Sylvie Gauthier: My name is Sylvie Gauthier. I’m a researcher in forest ecology and fires at the Laurentian Forestry Centre of the Canadian Forest Service.
Here on the North Shore, I began doing work on fire history about ten years ago. It was found that there were more old-growth forests than was initially thought. What I do specifically in the context of the permanent plots that have been established here is look at how the combustible material on the soil accumulates over time in old-growth forests and in forests that have been disturbed by the spruce budworm.
Of specific interest to me is how combustible material in which the fires are ignited does or does not accumulate in old-growth forests, and we also want to see a budworm epidemic that is beginning in the territory, we want to try to see and understand what impact that epidemic has on the risks of future fires through the accumulation of combustible material.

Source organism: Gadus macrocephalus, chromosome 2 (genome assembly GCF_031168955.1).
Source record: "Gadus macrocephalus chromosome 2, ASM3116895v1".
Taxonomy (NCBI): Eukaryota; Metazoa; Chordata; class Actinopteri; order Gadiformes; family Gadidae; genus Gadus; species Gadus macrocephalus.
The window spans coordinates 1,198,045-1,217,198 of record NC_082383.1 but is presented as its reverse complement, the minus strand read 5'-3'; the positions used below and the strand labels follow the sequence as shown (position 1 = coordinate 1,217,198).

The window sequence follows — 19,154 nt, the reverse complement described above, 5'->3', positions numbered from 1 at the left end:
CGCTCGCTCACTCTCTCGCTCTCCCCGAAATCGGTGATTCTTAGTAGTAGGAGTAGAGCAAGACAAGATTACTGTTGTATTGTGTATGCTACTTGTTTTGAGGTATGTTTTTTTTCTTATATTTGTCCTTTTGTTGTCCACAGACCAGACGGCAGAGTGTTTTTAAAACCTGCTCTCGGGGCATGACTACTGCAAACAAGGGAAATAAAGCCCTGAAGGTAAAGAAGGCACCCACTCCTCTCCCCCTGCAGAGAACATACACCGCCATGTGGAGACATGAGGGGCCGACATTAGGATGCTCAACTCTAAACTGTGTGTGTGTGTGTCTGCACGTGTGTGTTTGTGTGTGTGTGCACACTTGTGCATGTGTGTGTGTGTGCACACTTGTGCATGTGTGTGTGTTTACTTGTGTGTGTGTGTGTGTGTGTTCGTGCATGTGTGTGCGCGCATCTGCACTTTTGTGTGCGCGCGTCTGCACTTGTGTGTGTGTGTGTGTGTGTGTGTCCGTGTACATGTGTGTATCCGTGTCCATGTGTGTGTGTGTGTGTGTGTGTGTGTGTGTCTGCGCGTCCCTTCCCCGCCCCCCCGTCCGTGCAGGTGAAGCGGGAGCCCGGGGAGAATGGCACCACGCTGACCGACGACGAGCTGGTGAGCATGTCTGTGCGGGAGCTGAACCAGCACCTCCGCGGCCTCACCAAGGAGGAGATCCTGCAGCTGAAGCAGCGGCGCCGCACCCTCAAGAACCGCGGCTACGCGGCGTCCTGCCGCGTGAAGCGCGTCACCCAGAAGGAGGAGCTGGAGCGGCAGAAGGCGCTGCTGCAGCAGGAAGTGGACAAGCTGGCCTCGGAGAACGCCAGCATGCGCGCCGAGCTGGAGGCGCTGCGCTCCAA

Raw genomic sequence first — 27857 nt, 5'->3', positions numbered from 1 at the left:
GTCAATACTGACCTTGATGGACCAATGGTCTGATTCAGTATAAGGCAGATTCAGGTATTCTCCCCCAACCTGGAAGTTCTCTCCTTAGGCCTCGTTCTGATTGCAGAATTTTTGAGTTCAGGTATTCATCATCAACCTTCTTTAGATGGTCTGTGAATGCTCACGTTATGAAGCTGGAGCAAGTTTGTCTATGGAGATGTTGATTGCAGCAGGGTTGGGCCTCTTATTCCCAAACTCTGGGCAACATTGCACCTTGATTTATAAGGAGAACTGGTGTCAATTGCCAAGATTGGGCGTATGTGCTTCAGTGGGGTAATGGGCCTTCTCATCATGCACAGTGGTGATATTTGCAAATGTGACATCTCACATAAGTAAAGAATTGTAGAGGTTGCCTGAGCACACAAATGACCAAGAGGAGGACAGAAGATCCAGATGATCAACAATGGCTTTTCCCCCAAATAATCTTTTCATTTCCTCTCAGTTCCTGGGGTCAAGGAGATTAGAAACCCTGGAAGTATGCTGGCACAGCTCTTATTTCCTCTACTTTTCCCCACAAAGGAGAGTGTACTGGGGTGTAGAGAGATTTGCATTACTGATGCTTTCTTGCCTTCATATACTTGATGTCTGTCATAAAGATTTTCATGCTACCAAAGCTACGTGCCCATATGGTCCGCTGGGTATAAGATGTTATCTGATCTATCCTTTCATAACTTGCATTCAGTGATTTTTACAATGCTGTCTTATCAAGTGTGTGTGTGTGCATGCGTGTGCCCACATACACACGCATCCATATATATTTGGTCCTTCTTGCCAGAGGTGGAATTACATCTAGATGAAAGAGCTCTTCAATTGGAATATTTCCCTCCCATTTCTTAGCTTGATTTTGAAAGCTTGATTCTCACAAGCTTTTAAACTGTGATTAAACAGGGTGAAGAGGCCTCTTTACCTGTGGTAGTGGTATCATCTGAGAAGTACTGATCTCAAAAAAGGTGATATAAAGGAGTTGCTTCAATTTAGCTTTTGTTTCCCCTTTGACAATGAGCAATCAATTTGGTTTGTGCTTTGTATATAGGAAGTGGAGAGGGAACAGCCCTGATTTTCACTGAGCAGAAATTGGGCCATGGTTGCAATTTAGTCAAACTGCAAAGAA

What we see on the North Shore is that fires are not the major disturbance, fires are relatively rare. However, in a context of climate change, it is possible that the fire risk will increase, which is what we are trying to better predict.
The results of our work are used to better understand how the forest ecosystem operates. Then, that information is used to modify our management practices, to improve the practices on the basis of the ecosystem in which we are located and in terms of fire specifically. We are trying to prevent forest fires or to react better when fires occur.